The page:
So now the textures are done. We have awesome new textures, either upscaled or redone. We also got them looking awesome thanks to the parallax effect.
There’s no such thing as a reflective floor in Amnesia. The only thing able to reflect the surrounding is the water. So how to make reflective floor?
1. Make a white blank texture and port it to Amnesia material editor.
Using these exact settings, you can make an invisible material that reflects everything around it.
2. Choose a place where you want your floor to be reflective
I chose this floor. Now let’s make this floor reflect inside the game. To do it – have the floor selected and press Ctrl+D to duplicate it. now just change the material to the reflective one we made above.
Now you should have your floor and a reflective, invisible material on top.
And boom, our floor is now reflecting surrounding areas. It’s very demanding, thats why I decided to use it so little on such a small surface. Also use it on floor that make sense, wood for example wouldn’t be able to give off such a sharp reflection, but this marble floor works fine.
When I had all the textures done, I still didn’t feel it changed the game much. The HD textures are only visible from a close distance.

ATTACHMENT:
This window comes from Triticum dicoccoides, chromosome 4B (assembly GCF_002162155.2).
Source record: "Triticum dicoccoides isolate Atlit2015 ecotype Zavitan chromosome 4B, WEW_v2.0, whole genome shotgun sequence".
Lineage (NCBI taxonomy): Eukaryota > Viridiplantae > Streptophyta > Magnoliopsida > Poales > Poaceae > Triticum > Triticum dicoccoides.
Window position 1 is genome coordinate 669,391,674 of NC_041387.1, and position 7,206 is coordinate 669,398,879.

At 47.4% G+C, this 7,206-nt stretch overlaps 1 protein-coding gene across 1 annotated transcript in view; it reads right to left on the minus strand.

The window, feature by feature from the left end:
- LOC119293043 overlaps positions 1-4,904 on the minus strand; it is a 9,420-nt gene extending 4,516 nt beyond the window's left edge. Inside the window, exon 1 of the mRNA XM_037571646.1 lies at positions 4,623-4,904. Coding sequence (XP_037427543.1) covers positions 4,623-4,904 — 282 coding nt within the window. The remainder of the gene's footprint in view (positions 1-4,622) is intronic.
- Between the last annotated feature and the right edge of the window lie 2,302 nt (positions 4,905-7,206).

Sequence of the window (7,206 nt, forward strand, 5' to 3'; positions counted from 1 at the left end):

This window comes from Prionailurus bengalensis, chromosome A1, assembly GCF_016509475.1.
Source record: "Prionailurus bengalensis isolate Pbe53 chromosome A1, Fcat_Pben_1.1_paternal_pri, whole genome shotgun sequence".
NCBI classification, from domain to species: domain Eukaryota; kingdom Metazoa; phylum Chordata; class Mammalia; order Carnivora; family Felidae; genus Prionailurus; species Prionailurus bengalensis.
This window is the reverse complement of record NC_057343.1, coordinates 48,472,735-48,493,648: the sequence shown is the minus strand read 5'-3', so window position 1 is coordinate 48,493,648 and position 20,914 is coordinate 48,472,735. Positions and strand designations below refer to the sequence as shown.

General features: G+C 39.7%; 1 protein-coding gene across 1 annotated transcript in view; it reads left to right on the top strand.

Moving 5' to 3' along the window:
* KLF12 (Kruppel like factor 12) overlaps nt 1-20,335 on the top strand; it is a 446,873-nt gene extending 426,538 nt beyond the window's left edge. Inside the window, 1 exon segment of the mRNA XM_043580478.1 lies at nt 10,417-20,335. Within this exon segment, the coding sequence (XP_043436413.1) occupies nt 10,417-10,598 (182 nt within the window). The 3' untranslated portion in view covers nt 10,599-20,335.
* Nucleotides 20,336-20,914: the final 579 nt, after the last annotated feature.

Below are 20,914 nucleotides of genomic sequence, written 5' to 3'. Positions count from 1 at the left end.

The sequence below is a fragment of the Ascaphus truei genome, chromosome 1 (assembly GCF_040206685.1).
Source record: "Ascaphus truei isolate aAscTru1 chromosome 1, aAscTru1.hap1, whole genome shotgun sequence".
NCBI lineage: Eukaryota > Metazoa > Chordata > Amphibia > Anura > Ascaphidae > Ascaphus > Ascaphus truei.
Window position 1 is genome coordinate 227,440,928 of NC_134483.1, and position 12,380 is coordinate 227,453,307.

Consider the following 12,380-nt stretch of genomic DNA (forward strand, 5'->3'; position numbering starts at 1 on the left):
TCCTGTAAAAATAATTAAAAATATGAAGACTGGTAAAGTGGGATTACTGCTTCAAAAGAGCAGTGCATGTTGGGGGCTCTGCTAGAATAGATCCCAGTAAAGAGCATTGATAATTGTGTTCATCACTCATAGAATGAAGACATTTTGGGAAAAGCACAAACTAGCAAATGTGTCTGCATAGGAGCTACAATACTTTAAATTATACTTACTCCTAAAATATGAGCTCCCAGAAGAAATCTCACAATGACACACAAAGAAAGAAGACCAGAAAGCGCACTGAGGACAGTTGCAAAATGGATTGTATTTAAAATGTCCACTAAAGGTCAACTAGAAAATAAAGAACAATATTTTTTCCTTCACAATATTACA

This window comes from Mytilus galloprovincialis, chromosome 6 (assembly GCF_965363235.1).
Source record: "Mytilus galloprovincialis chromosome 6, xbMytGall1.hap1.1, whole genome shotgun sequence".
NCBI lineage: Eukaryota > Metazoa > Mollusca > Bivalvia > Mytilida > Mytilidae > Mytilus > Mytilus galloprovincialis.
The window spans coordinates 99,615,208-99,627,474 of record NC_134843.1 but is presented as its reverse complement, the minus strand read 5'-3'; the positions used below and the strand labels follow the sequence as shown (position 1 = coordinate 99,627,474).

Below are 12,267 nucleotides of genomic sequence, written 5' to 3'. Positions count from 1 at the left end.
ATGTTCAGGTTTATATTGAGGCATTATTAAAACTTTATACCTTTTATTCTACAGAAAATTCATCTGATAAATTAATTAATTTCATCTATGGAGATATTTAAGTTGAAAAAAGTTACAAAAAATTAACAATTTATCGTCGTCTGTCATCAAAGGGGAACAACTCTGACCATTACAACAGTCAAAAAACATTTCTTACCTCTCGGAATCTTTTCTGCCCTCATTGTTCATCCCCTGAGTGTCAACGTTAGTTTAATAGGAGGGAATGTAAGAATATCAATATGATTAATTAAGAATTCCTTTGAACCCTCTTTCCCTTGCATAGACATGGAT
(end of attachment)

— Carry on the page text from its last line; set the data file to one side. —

To make the Brenneburg castle feel more like a place I made the windows seethrough. And how did I do that? I changed the original window texture from a solid material into either translucent material or even better… water.
Using water material as windows allows me to give the window a realistic reflection as well as being translucent.
Now that the windows are translucent, I added an outside scene behind every single window in the game. So you can have a better look at the Prussian forest, but don’t get too close otherwise the interior reflection will cover your view.
Blocked off cave-ins
Ever wondered what’s behind the blocked off areas? Well I added little gaps in between the rocks, so you can see where the corridors originally lead.
This with the outside areas is a great addition to the game in my opinion. It makes the castle feel like a real place, without deviating from the original game too much.
The lighting was already good in Amnesia, but there were improvements i could make. First, the candles and other lightsources cast realtime shadows.
Some lightrays created by windows now pulsate, or slightly change color as time passes.
And the one I like the most. Smoke and dust is now affected by light level.
Now you can only see the smoke and dust if there’s light. This wasn’t the case in Amnesia. The dust and smoke would just be always visible even in complete darkness. This makes the lighting look more dynamic and important in the levels as well as the particle effects more realistic.
There are a LOT more improvements in the game. Like more breakable objects, more interactable objects etc. But I wanted to showcase the ones that made the most impact and were the most important.
If you like the work I did, you can either donate or rate this mod or write a comment etc. etc.
And of course thank you for your time!
DOWNLOAD THE MOD HERE: